§ Mr. Doug Henderson
[holding answer 15 June 1999]The Ministry of Defence's portfolio of research programmes into Gulf veterans' illnesses matters currently comprises two major epidemiological studies looking at the health of UK Gulf veterans, a neuromuscular symptoms study, an independent review of research literature, and a programme to investigate possible interactions between the medical countermeasures which were used during the 1990–91 Gulf conflict. The Ministry of Defence is also supporting 149W a further epidemiological study of UK Gulf veterans which is being funded by the United States Government. However, none of these programmes, epidemiological or otherwise, is specifically aimed at investigating the health effects of depleted uranium.
Nevertheless, all three teams conducting epidemiological research are well aware that depleted uranium is one of many possible exposures in the Gulf which have been put forward as a potential cause of Gulf-related illnesses, and they have and will continue to, take this into account in their studies. Possible exposure to depleted uranium at the time of the Gulf conflict was included in the questionnaires which the teams have sent, or are sending, to random samples of Gulf veterans and control groups.
One of the epidemiological studies—that being conducted by a team from King's College, London—published their initial results in the Lancet in January. Of the 30 different exposures reported by those veterans who completed the survey, depleted uranium was the fourth least frequently reported.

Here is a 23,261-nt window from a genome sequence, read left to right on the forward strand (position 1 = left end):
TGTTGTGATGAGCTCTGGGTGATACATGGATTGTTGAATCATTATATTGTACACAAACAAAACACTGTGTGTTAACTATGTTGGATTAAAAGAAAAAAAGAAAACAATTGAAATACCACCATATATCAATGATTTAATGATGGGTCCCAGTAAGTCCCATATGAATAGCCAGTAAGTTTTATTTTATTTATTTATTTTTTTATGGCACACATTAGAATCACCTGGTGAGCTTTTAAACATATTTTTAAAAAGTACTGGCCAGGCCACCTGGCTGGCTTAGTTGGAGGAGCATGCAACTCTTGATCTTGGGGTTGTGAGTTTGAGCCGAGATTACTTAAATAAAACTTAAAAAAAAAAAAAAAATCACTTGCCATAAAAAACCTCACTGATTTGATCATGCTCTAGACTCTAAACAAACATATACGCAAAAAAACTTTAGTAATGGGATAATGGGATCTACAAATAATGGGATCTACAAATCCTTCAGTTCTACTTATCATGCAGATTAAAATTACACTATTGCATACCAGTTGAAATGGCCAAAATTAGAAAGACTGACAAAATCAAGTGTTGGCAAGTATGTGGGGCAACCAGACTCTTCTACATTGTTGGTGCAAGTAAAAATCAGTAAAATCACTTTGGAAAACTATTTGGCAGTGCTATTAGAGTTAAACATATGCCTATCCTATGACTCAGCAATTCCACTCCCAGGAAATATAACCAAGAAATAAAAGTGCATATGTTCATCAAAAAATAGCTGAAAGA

The need for further research work is kept under regular review by the Ministry of Defence and the Medical Research Council (MRC) which advises the Government on its overall strategy for Gulf health issues. So far, however, the MRC has not recommended that the Ministry of Defence commission any specific depleted uranium related research.
Gulf veterans who are concerned that their health has been adversely affected by service during the Gulf conflict, including by possible exposure to DU, are entitled to seek a referral to the Gulf veterans' Medical Assessment Programme (MAP) for a full medical assessment. During this assessment, veterans receive a standard set of tests and are asked by the examining MAP physician to provide detailed information about possible factors, including depleted uranium, to which they may have been exposed during the Gulf conflict. Any further tests which are considered clinically appropriate by the examining MAP physician, including those to detect the presence of depleted uranium, are also arranged.